This is the first film in my ‘Post-Apocalyptic Movie Club’ – a series of regular features, essays and discussions about films which depict the end of the world in one way or another. I know it’s not right, but I’m addicted to this stuff! Please check out the movie, read my thoughts, then join me to talk about it in the forum or on Facebook, Twitter etc.
Threads, a BBC TV production, was first broadcast in September 1984 and subsequently repeated the following August to coincide with the 40th anniversary of the atomic bombings of Hiroshima and Nagasaki. It wasn’t shown again on UK TV until 2003 and despite owning a VHS copy since the early 1990’s, it had been more than 15 years since I’d watched the film when I sat down to watch it again recently. Looking back, I think I may have set the bar too high by selecting Threads as my first film for discussion. I’ve yet to find a more harrowing or thought-provoking PA movie.
Forgive the bizarre title of this post – it will make sense!
I never really intended to use this website to tell you what I did on my summer holidays, but today I’m making an exception.
I’m sure any writers who are reading this will agree: we never really stop working. Even when you’re not sat at your desk staring at your computer screen, banging away at the keyboard or reading through reams of papers, signing and posting books, answering emails etc., you’re still working. You’re still thinking – thinking about the book you’re writing now or the book you’re planning to write next, or the one you were supposed to have finished last month… Being away on holiday is no exception, and often the new places you visit and the people you meet along the way provide huge amounts of unexpected inspiration.
Back in 2004 when I was writing Autumn: Purification, I started looking into the large number of underground structures which can be found along the length and breadth of the UK. Have a look at Subterranea Britannica if this isn’t something you’ve come across before – it’s fascinating. Bunkers are a mainstay of countless end-of-the-world stories and I’ve been researching them again recently for something I’m currently working on (not telling you what!). Just before the school holidays began in July and my daily writing routine went completely to pot, I posted Remain Indoors – a brief article about my intention to re-watch and write about as many post-apocalyptic movies as I could get my hands on. The response was phenomenal and even now, more than six weeks later, I’m still getting film suggestions emailed to me regularly. (Thanks to everyone who got in touch – please keep your ideas coming).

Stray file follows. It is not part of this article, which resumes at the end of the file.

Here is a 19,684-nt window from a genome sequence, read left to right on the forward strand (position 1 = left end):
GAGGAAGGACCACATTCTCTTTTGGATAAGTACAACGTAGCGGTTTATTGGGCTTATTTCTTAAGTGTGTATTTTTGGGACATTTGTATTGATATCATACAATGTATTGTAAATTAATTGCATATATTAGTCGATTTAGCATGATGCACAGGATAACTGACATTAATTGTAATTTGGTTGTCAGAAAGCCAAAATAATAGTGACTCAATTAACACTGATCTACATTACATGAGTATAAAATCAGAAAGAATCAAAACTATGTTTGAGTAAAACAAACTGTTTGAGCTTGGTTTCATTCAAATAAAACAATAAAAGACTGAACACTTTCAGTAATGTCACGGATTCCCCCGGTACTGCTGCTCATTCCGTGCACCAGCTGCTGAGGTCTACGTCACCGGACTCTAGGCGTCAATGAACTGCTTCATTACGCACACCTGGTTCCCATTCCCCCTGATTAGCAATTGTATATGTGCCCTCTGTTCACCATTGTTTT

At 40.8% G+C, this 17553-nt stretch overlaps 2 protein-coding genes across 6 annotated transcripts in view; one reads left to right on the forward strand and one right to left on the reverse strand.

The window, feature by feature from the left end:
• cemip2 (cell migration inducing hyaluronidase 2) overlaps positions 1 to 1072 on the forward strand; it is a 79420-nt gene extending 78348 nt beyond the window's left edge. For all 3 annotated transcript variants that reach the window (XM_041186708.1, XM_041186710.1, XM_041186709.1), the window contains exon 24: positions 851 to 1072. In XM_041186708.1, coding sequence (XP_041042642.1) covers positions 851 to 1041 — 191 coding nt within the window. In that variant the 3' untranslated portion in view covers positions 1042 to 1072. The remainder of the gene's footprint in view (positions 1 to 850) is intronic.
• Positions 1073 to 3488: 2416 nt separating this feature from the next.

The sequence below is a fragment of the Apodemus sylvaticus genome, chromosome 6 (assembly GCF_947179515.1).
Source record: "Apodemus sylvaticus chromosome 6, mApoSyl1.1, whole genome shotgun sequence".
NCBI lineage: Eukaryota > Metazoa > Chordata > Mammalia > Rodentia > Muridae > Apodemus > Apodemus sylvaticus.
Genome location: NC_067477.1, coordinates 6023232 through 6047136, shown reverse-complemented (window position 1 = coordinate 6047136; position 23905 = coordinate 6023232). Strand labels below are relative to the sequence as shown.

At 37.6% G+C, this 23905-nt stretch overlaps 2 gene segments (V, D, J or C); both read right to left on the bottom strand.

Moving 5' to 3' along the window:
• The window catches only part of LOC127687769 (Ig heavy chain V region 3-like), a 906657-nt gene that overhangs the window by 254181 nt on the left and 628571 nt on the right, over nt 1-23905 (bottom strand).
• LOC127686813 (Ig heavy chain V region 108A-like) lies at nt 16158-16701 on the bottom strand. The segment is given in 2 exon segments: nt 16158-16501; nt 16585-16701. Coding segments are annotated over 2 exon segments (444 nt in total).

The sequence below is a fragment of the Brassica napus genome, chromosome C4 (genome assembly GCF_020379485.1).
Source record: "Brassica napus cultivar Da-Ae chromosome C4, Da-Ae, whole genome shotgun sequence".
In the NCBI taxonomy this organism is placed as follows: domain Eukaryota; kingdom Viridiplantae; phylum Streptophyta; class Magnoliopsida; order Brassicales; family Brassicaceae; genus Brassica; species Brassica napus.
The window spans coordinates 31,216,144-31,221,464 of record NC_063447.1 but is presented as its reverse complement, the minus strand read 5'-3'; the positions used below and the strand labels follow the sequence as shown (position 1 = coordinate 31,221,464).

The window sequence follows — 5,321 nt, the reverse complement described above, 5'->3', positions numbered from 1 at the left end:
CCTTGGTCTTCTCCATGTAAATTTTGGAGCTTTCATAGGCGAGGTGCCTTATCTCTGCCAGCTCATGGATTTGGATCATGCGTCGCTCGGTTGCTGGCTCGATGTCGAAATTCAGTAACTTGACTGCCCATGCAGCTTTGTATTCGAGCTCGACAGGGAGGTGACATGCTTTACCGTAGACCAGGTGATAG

So as you can probably imagine, even though I was supposed to be on holiday, with my head swimming with post-apocalyptic movies and stories of Cold War bunkers, when the opportunity to visit such a site unexpectedly presented itself, I was in there like a shot.
I’ve been doing a lot of press for DOG BLOOD recently and I’ve regularly been asked about my favourite movies. As you’ve probably guessed from my books (it doesn’t take a genius!), post-apocalyptic films are my thing.
My brain needs some serious recharging right now, and talking about all those classics has made me want to watch them again. So that’s what I’m planning to do. And I’ve decided I’ll write something about each of them for this site: what I liked about them, what I didn’t like, how they’ve been an influence etc. etc. etc.
There are many comprehensive lists around the internet (such as this one over at www.quietearth.us), but I was thinking – what are your favourite apocalyptic films? I’m always on the lookout for new films or ones that I’ve missed, so please leave a comment and recommend your top end of the world movies. As a starter, here are the first few I’ve got lined up: